Page 3, 24th December 1953

24th December 1953
Page 3
Page 3, 24th December 1953 — NATURE NOTES : By JULIAN HOLROYD
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Science Notes

Page 12 from 30st October 1936

NATURE NOTES : By JULIAN HOLROYD

COOL NEWS ABOUT A PIPISTRELLE

THE unusually mild weather we have had, welcome as it has been to the Christmas shopper, lass had an unsettling effect on hibernating animals, among them the bats.

Although their dormant times are prompted more by the amount of fat they have been able to accumulate during the summer than the actual state of the weather, bats do as a rule hang themselves up in winter until the worst of the cold is over.

Bats, mostly seen out of doors and on the wing in this country, occasionally fly in through open windows, and it is a little disconcerting to find one in the middle of one's bed.

A friend of ours, versed in the ways of bats, received an SOS one evening recently to go and deal with one of these intruders, and having got the creature safely into a cardboard box he very kindly brought it round to me.

The bat was semi-torpid and didn't seem to mind what happened to it: it allowed itself to be carried into the light, examined under a magnifying glass and even stroked on the soft brown fur of its back.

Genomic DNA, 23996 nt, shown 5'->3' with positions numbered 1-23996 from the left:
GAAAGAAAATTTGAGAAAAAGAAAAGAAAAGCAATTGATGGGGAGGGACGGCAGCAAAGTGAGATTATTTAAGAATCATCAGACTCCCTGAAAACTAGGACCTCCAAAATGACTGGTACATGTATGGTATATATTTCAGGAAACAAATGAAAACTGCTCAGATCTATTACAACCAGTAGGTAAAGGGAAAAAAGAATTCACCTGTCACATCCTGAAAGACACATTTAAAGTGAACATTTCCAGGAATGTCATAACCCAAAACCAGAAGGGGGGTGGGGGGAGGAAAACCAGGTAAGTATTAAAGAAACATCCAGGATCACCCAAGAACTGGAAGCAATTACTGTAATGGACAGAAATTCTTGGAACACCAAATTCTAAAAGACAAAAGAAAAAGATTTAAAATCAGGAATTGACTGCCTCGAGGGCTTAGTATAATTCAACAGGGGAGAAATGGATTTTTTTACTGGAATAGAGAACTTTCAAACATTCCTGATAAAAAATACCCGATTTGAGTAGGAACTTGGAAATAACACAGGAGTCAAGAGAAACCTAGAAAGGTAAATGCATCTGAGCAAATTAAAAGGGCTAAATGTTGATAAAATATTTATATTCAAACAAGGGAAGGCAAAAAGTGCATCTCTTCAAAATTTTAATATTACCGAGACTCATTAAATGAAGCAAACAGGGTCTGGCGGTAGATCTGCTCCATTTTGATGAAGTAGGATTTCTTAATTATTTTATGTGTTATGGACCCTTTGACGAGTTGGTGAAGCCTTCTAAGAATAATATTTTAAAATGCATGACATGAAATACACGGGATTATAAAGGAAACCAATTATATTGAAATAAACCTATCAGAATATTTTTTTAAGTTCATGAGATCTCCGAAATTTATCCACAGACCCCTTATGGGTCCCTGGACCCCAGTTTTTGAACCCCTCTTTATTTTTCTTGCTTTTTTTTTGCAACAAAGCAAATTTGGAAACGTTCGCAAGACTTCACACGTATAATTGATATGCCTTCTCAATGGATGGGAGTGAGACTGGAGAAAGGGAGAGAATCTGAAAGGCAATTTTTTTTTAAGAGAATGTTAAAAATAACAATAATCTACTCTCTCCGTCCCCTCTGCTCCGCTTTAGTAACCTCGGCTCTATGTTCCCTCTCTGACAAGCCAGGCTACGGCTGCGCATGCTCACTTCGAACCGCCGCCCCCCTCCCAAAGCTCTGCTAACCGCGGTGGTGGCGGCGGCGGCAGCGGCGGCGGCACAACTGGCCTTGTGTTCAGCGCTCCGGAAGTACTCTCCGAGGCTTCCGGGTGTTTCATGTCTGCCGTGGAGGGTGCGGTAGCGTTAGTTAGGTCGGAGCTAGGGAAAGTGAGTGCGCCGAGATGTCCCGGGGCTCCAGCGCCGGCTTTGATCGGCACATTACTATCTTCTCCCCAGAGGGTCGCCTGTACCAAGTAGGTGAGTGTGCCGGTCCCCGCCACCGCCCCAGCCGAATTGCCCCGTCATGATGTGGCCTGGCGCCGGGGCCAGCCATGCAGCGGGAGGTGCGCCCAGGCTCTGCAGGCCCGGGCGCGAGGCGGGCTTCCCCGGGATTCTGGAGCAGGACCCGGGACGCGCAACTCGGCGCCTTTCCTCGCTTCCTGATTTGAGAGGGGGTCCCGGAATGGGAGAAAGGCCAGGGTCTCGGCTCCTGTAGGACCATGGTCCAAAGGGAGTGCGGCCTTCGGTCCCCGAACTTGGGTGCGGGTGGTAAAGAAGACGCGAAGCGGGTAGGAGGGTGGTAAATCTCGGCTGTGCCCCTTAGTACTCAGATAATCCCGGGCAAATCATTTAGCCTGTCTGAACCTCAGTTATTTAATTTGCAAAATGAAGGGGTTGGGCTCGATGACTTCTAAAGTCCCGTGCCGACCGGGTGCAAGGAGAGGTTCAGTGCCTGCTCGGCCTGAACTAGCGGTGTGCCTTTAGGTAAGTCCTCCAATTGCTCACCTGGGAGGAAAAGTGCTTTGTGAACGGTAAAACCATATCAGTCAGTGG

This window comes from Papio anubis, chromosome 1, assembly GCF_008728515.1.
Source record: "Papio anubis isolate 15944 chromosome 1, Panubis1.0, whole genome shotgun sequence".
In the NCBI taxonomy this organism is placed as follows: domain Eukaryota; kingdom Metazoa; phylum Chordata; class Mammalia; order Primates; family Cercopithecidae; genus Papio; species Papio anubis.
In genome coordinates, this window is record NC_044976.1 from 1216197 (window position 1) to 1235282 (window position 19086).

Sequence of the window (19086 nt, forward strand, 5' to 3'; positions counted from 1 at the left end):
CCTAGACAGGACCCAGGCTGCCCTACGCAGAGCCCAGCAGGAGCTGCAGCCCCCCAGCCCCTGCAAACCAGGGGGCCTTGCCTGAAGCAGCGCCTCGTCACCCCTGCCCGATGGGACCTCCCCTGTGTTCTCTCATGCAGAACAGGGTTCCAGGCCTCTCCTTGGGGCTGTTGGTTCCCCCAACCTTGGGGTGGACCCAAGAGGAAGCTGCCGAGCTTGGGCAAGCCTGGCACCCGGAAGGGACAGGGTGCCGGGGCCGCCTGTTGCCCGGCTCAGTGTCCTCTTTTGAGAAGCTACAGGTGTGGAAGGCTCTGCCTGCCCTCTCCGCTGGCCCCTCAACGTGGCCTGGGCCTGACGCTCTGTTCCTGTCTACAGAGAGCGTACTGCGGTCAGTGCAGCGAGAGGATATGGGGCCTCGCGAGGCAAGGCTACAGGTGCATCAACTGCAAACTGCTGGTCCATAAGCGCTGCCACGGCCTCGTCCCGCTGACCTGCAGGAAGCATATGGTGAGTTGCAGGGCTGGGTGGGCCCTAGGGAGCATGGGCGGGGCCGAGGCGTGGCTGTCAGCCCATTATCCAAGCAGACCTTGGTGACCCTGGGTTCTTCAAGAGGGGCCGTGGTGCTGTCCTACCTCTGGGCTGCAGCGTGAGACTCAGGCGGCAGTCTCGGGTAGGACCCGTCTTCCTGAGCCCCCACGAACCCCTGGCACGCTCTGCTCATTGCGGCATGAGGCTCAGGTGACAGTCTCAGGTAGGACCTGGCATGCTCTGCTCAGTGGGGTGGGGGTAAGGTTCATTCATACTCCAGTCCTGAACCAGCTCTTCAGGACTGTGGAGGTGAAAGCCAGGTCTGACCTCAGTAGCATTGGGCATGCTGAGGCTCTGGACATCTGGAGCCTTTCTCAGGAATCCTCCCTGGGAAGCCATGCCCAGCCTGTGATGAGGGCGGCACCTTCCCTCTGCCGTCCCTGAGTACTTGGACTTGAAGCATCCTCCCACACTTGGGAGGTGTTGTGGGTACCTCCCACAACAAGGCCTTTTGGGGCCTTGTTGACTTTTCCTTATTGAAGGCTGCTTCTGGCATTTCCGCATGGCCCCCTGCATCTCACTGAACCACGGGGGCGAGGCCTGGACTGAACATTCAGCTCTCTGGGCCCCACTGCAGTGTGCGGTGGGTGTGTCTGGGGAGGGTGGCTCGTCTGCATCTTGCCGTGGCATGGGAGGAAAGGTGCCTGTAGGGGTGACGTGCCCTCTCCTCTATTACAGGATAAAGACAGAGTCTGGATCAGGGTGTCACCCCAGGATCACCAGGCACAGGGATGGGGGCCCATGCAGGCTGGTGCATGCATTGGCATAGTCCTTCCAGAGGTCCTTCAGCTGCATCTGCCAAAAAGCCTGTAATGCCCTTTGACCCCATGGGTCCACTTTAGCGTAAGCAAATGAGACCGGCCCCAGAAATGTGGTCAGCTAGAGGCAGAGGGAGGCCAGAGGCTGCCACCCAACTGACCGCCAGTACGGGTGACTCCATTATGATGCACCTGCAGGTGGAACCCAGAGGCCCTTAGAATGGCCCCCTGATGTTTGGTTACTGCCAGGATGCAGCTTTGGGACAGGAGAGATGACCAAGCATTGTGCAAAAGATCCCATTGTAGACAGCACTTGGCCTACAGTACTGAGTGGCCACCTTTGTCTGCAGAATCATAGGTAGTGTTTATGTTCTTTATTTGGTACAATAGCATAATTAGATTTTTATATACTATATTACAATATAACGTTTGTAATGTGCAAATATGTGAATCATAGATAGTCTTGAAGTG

It was difficult to believe that here was a creature very little different from those that had lived some 50,000,000 years ago; the only mammal that can fly; and one moreover that carries in its head an extraordinarily efficient system of radar transmission.

It was too good a prize to be kept to oneself. There is a prep. school in our near neighbourhoodand I rang up the headmaster to know if he would like a young pipistrelle in a cardboard box. He accepted with enthusiasm and his wife came to fetch it.

It spent a week in its new quarters and then, because it was leading rather too social a life, came "home" and was put into a dark corner of a toolshed.

Then the mild spell woke it. It left its box and presumably went in search of food, for when active, bats are voracious feeders and cat up to their own weight of food nightly.

When one considers that nearly all a bat's food is caught and eaten while it is flying, that it has no hands with which to manipulate it. and that its flight during this process is uninterrupted, one realises that there are other things beside the principle of radar that we can learn from them




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